In the late 1970s Chicano artists began to fill a void of public art that had long existed in the barrios of San Antonio. One of the inspirations for public art came from Mexican muralism created both in Mexico and the United States. As early as 1930, Mexican muralist maestros, Diego Rivera, Jose Clemente Orozco, and David Siquerios had all painted murals in the United States.
While the Mexican masters’ most famous murals were painted in San Francisco, Los Angeles, Detroit, New York and Dartmouth, their public art contribution was known to the young Chicano artists throughout the United States who began the mural tradition in the United States four decades later.
For aspiring San Antonio muralists, a second artistic impetus came from early 1970s Chicano murals paintings in Southern California. With the acquisition of Chicano Park in Logan Heights, part of a large barrio in San Diego, Chicano artists began their public art experiment. The artists painted murals on the tall concrete columns of the Coronado Bridge overpass. In Los Angeles, artist Judy Baca and other social activists initiated public art as a means to beautify park space as well as to find creative projects for unemployed youths in East Los Angeles barrios. At the Tujunga Wash, Baca and her team painted hundreds of murals along a half mile of concrete wall which they titled “The Great Wall of Los Angeles.”
The San Antonio mural movement began when two Westside artists, Anastacio Torres and Juan Hernandez, approached owners of a retail food store near 24th street and Castroville Road about the possibility of painting the back wall of the store. The property owners agreed on the assumption that the painted depiction of a Mexican American family would beautify the outdoor space.
With a public mural under their belt, Torres and Hernandez applied for city arts funding and received a small grant which enabled them to form the Community Arts Organization at the Cassiano Homes. Before painting any murals, they canvassed the neighborhood asking residents about preferences of artistic subjects, themes, and concepts.
By 1980, the public arts project at Cassiano Homes was well underway. City arts funding allowed Torres and Hernandez to hire young artists, many of whom had little experience in public art, to work on their mural crews. One of the motivations for creating public art concerned the prevalence of graffiti which bothered many Cassiano Homes residents. Alex Rubio, a resident of the nearby San Juan Housing complex, was one of the most active graffiti artists of the Westside. Torres and Hernandez were able to locate Rubio and redirected his artistic talents into creating images for the mural project.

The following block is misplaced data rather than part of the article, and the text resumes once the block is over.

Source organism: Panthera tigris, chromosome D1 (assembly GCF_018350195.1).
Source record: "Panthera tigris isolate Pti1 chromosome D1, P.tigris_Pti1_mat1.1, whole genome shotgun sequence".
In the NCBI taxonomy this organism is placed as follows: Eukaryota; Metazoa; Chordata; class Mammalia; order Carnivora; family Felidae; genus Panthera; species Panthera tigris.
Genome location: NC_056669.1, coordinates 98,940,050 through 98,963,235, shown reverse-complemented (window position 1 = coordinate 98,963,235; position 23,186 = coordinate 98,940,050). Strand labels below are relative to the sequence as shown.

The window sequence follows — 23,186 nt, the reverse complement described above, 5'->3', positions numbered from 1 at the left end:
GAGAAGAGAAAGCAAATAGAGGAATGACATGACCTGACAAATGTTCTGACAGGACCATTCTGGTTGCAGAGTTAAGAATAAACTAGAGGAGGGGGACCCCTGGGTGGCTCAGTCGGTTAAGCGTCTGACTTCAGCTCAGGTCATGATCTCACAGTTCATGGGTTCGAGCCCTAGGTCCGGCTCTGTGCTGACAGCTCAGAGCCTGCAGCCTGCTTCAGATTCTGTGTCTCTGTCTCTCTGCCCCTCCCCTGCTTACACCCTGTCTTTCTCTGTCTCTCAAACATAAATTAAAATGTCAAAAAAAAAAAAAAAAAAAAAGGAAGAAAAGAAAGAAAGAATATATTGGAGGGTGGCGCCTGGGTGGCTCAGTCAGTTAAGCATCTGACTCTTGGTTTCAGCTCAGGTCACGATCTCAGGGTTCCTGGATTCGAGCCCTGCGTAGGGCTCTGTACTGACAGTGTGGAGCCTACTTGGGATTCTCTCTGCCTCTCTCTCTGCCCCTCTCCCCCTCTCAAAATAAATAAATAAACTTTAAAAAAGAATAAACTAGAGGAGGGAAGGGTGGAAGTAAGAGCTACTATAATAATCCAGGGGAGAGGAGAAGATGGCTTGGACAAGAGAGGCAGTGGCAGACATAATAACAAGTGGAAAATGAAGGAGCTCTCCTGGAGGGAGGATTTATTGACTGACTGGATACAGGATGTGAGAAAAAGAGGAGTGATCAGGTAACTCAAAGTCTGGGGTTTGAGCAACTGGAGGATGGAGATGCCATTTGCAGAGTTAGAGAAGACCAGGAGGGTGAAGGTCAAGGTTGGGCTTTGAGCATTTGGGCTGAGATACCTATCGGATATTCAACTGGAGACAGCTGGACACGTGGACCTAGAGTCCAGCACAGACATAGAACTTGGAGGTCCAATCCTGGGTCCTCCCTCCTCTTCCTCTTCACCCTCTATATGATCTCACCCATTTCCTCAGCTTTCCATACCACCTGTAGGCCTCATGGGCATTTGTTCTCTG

In the 1980s, nearly all the Chicano murals of the city were located at the Cassiano Homes. With funding from the City of San Antonio, the Community Arts Program completed more than 50 murals. The murals included religious themes, historical events, and notable figures of the Mexican Revolution including Francisco Villa and Emiliano Zapata.
Manny Castillo, Cruz Ortiz, and Juan Miguel Ramos emerged in the early 1990s as the second generation of Chicano muralists. They founded the San Anto Cultural Arts group as a means for artists “to realize their creative abilities, interpret their culture and heritage,” and showcase their talents. A member of the San Anto group was Adriana Garcia.
Adriana M. Garcia grew up in San Antonio’s Westside and earned a Bachelor of Fine Arts degree from Carnegie Mellon University in Pittsburgh, Pennsylvania. She also studied fine arts in Valencia, Spain. Garcia’s artist statement reveals much about her approach to art and explains her passion. She writes about the social importance of art as the “most accessible way to protest, love, heal, and learn.” Garcia strongly believes that art is how we “share our stories, the voices we choose to manifest our passion, hurt, anger, sadness, love, hope, and heritage.” Her art portraying Indigneous people in Spanish colonial San Antonio demonstrates how Spaniards and Indians came to terms with their social and cultural differences.
In 2007 the Center for Health Care Services on Zarzamora Street contracted the San Anto Cultural Arts Center to design a mural for the building’s entrance. Garcia designed and completed the “Brighter days are ahead!” mural that year and ten years later it was restored by Rhys Munro.
In preparation for the Zarzamora Street mural Garcia visited the clinic and met with the professional staff. She is a firm believer that through her artwork and paintings she can “provide the viewer a visual articulation of emotions.” Her images portray individuals struggling with health issues, lack of family support, and crisis management.
Garcia received permission to engage the patients at the health care center with a survey questionnaire about their mental health needs. A response by a young man proclaimed: “Brighter days are ahead!” This response provided Garcia with the ideal title for her mural. Garcia commented that she sought to “depict the struggle of the individual striving for mental health through his/her feelings, actions and thoughts.”
Garcia’s debut picture book, All Around Us, with writer Xelena Gonzalez, was recognized with the prestigious 2018 Pura Belpre Honor for illustration. In addition, she received the 2018 Tomas Rivera Book award in the book category for outstanding children’s illustrated literature.
In explaining her art work, Garcia writes: “I create as a way to document the lives I’ve shared, (which) provides a way to honor a person’s existence and make visible the marks they have imprinted upon me and the environment– a legacy left as well as those still to come.”
(Cover Art Image Courtesy of